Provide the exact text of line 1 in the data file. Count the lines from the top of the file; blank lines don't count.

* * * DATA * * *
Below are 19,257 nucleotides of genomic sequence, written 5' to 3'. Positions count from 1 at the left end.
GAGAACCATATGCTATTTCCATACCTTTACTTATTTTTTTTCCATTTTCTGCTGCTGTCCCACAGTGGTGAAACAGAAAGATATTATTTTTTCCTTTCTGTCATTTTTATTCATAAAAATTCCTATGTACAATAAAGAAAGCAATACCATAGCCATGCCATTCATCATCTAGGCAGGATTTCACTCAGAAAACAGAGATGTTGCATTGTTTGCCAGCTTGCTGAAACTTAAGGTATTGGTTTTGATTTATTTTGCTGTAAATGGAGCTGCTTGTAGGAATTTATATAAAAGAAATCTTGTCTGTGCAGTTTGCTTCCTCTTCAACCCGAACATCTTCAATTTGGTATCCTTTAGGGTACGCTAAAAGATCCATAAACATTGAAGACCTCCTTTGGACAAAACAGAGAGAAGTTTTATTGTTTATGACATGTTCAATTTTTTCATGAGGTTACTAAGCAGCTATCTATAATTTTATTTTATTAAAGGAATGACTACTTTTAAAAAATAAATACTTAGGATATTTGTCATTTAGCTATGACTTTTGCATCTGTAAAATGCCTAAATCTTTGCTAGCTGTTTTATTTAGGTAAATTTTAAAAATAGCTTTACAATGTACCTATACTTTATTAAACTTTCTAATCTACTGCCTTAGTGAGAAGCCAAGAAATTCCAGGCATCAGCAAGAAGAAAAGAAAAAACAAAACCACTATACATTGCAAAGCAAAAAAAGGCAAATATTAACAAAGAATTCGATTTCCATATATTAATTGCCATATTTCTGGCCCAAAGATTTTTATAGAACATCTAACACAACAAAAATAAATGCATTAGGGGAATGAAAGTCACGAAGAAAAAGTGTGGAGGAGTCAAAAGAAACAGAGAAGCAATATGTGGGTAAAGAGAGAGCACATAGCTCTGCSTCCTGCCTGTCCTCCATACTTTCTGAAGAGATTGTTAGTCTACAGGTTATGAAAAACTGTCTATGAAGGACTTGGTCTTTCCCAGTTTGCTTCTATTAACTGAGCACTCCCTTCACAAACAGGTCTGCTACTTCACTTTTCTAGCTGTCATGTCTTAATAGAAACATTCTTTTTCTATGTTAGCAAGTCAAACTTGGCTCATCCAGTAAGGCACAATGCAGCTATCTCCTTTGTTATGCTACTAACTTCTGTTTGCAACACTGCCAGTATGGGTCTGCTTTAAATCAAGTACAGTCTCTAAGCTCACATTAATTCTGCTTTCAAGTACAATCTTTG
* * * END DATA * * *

Below are 19,257 nucleotides of genomic sequence, written 5' to 3'. Positions count from 1 at the left end.